In another scene, that smacks of pop, we see a short male dance: all the men, in line, dance a few steps of a jolly Vivaldi tap dance, and then charge towards the backdrop in an attempt to climb up it like spiders. It’s one of the show’s many unexpected moments, the most significant being the apparition of the alluring, naked girl astride the bull. Here the citation is (maybe) of the myth of Europa although the girl’s face is peaceful and serene without any sign of tension for having been raped. The human/divine/animal relationship is innocent, candid, natural and pure. Even when the bull defecates and sullies the face of young Šuka who has calmed it down - afterwards, as if to confirm it has been appeased, the bull licks him with its gigantic tongue. Moreover, one can smell the sea air. The woman riding the bull has a sea-urchin in the place of her vagina: it is cut in two and given to the naked young man who puts it in his bucket, into which he also then plonks his head. The sea, virtually present behind the backdrop at this stage in the performance, is presumably in turmoil: from the only door on the stage the men rush to save boulders of polyester, as if they were pieces of houses, as well as those everyday items that we’ve seen in so many tornado scenes on TV. The sea, especially if it’s an ocean, can be very cruel. Thank goodness that this stormy scene was preceded by another of those cartoon-style sketches: a naked man, initially a scuba diver with fins, reaches centrestage and leaps up and down gleefully - his feet close together like those of a penguin - while gold sparkle shimmers down all over his head and his impressive 'number'.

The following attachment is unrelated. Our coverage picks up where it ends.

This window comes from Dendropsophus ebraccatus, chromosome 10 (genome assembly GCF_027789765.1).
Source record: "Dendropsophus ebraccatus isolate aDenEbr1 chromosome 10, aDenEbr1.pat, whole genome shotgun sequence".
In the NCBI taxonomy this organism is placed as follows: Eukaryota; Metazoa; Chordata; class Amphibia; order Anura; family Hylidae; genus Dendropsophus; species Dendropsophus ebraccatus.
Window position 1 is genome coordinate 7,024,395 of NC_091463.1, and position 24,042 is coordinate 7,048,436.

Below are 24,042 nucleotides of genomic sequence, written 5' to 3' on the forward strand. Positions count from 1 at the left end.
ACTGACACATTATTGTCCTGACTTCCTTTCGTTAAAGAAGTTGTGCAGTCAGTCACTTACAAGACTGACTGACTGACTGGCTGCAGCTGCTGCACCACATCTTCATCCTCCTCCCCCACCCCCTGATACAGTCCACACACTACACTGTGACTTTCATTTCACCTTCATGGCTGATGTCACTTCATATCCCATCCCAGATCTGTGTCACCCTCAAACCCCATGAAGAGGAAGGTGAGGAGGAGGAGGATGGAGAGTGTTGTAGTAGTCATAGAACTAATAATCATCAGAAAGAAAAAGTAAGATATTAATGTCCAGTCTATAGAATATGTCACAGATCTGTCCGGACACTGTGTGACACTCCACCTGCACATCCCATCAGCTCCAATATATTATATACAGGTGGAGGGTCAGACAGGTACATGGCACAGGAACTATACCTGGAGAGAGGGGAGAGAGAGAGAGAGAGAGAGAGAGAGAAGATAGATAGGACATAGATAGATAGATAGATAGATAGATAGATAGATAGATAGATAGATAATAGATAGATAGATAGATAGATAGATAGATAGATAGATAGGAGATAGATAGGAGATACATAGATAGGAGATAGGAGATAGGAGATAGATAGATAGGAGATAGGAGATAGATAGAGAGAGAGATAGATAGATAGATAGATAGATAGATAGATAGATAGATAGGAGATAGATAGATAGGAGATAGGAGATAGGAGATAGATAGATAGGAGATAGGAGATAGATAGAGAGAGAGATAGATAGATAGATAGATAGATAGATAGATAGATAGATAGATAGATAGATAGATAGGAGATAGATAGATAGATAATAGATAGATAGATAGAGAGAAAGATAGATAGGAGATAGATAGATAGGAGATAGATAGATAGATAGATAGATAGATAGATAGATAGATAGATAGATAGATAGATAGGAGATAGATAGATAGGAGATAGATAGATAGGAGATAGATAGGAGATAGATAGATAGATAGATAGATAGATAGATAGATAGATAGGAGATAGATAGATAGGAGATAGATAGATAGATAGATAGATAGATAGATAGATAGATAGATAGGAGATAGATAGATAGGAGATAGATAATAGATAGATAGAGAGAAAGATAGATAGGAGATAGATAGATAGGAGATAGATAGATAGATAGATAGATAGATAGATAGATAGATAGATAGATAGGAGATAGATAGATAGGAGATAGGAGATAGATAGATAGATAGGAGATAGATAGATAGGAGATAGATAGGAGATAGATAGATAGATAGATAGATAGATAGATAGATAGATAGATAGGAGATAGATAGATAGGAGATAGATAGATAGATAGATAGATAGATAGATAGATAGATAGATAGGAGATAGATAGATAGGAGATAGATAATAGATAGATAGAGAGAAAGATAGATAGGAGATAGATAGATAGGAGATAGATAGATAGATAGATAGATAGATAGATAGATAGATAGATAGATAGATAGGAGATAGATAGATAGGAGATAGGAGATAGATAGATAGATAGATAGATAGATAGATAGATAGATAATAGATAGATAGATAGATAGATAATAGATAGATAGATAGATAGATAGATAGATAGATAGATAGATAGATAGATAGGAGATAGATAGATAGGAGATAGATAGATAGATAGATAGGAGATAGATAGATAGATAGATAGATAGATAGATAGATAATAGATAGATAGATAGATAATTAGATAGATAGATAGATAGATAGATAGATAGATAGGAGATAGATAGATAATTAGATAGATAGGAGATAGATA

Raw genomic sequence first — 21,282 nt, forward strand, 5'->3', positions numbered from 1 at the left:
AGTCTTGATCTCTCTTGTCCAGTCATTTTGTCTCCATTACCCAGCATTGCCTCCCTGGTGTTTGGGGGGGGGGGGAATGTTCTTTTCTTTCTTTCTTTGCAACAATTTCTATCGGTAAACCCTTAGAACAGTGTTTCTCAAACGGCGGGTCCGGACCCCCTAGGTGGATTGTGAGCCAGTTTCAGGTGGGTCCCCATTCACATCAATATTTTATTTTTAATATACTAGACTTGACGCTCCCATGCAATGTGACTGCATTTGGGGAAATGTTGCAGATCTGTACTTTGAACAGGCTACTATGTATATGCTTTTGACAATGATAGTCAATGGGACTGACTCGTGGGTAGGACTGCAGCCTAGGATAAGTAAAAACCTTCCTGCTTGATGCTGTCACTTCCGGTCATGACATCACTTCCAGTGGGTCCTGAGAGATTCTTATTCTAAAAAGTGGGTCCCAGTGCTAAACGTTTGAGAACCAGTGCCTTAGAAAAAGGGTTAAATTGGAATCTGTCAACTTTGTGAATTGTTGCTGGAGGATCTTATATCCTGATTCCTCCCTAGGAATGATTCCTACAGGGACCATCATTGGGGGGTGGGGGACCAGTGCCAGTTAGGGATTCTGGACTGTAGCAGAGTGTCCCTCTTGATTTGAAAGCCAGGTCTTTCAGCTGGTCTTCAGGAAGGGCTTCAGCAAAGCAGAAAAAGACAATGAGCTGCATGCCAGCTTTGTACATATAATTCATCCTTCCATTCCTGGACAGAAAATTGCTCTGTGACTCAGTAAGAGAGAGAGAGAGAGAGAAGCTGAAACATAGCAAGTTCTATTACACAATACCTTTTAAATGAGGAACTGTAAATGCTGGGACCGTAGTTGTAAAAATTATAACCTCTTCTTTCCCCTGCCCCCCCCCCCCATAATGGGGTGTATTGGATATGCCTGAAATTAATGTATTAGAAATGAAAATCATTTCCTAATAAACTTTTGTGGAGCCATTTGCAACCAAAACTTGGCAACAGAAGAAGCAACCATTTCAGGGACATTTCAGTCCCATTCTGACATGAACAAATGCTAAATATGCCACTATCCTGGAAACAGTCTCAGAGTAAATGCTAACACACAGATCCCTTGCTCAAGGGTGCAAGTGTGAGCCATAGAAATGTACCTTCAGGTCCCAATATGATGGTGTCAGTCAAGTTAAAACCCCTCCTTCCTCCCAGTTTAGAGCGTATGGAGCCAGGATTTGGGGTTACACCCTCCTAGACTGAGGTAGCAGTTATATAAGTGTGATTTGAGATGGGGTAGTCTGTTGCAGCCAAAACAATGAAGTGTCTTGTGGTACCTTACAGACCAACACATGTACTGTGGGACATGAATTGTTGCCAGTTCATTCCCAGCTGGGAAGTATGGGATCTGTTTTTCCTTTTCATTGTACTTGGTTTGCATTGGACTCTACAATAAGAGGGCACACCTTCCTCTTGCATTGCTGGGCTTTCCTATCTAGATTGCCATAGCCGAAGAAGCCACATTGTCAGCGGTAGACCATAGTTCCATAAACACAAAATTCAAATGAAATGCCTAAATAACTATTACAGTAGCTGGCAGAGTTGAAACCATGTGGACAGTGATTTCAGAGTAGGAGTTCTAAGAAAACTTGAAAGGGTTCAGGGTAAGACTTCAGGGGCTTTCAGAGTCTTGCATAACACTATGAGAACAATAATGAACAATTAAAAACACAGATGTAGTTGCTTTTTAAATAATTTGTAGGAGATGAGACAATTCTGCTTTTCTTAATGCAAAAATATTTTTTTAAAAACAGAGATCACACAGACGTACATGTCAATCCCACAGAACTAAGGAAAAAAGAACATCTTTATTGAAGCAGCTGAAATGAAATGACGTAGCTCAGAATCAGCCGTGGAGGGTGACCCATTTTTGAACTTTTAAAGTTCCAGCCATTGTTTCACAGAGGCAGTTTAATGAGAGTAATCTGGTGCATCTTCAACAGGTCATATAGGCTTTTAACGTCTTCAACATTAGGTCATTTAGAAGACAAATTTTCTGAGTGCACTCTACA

If, thanks to his Body Mechanical System, we’ve become accustomed to admiring Dimitris’ body-interlocking manoeuvres, then we won’t be disappointed. Here the woman interlocks with one of the other performers, but also the contrary takes place. Further on, the men squeeze in-between planks ending up against the backdrop. There are other citations which are disproved by a novelty: the delectable female figure turns into a fountain that appears out of nowhere and from which lots of water spurts. Is she a wet version of Botticelli ‘s Venus? Why not? The important thing is to notice that after having appeared in the triumph of her Venus-like beauty, she disappears underground. That is to say, underwater. It goes without saying that there follow other short struggles with the bull, pulled by ropes until, suddenly, it gets disassembled into a thousand segments (was it not, after all, an oversize toy?). The men don bulls’ heads in an attempt to emulate it, with the ever-naked Šuka wielding his sword against them. As for Šuka, he will get his guts torn out during one of those inevitable moments of violence with which the work is veined. Nevertheless, as we proceed towards the finale, everything calms down again, a contemplative calm with a woman enclosed in a real, ornate shell carried onstage without the slightest warning.